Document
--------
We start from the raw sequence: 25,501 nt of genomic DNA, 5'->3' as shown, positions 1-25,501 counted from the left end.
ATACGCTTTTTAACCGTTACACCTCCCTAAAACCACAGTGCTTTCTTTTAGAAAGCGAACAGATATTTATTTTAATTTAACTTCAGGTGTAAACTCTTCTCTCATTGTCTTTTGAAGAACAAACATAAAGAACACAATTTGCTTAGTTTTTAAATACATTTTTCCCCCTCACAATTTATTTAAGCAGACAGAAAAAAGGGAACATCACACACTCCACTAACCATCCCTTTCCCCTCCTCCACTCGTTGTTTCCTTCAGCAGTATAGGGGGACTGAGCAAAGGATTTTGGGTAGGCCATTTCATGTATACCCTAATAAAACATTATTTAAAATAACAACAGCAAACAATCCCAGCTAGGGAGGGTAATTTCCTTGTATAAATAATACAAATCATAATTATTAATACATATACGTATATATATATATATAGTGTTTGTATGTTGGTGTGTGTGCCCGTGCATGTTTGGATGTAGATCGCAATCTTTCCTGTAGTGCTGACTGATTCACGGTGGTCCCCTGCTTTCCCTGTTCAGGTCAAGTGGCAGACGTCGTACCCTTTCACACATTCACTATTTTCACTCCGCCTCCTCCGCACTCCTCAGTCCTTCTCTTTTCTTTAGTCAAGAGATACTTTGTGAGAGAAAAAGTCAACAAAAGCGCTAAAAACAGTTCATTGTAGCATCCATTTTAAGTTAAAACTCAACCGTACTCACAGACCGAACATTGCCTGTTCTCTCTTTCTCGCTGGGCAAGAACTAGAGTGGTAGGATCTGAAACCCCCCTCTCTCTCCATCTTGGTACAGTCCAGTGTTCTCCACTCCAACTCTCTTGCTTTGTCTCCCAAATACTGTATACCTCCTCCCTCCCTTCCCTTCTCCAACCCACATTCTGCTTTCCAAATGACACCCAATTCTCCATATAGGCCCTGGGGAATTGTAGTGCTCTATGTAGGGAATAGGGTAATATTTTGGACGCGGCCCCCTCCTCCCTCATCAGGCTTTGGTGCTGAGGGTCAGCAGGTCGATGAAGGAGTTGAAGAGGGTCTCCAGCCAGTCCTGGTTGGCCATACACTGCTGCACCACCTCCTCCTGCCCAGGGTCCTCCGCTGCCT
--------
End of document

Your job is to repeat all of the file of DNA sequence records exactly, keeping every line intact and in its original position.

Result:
We start from the raw sequence: 25,501 nt of genomic DNA, 5'->3' as shown, positions 1-25,501 counted from the left end.
ATACGCTTTTTAACCGTTACACCTCCCTAAAACCACAGTGCTTTCTTTTAGAAAGCGAACAGATATTTATTTTAATTTAACTTCAGGTGTAAACTCTTCTCTCATTGTCTTTTGAAGAACAAACATAAAGAACACAATTTGCTTAGTTTTTAAATACATTTTTCCCCCTCACAATTTATTTAAGCAGACAGAAAAAAGGGAACATCACACACTCCACTAACCATCCCTTTCCCCTCCTCCACTCGTTGTTTCCTTCAGCAGTATAGGGGGACTGAGCAAAGGATTTTGGGTAGGCCATTTCATGTATACCCTAATAAAACATTATTTAAAATAACAACAGCAAACAATCCCAGCTAGGGAGGGTAATTTCCTTGTATAAATAATACAAATCATAATTATTAATACATATACGTATATATATATATATAGTGTTTGTATGTTGGTGTGTGTGCCCGTGCATGTTTGGATGTAGATCGCAATCTTTCCTGTAGTGCTGACTGATTCACGGTGGTCCCCTGCTTTCCCTGTTCAGGTCAAGTGGCAGACGTCGTACCCTTTCACACATTCACTATTTTCACTCCGCCTCCTCCGCACTCCTCAGTCCTTCTCTTTTCTTTAGTCAAGAGATACTTTGTGAGAGAAAAAGTCAACAAAAGCGCTAAAAACAGTTCATTGTAGCATCCATTTTAAGTTAAAACTCAACCGTACTCACAGACCGAACATTGCCTGTTCTCTCTTTCTCGCTGGGCAAGAACTAGAGTGGTAGGATCTGAAACCCCCCTCTCTCTCCATCTTGGTACAGTCCAGTGTTCTCCACTCCAACTCTCTTGCTTTGTCTCCCAAATACTGTATACCTCCTCCCTCCCTTCCCTTCTCCAACCCACATTCTGCTTTCCAAATGACACCCAATTCTCCATATAGGCCCTGGGGAATTGTAGTGCTCTATGTAGGGAATAGGGTAATATTTTGGACGCGGCCCCCTCCTCCCTCATCAGGCTTTGGTGCTGAGGGTCAGCAGGTCGATGAAGGAGTTGAAGAGGGTCTCCAGCCAGTCCTGGTTGGCCATACACTGCTGCACCACCTCCTCCTGCCCAGGGTCCTCCGCTGCCT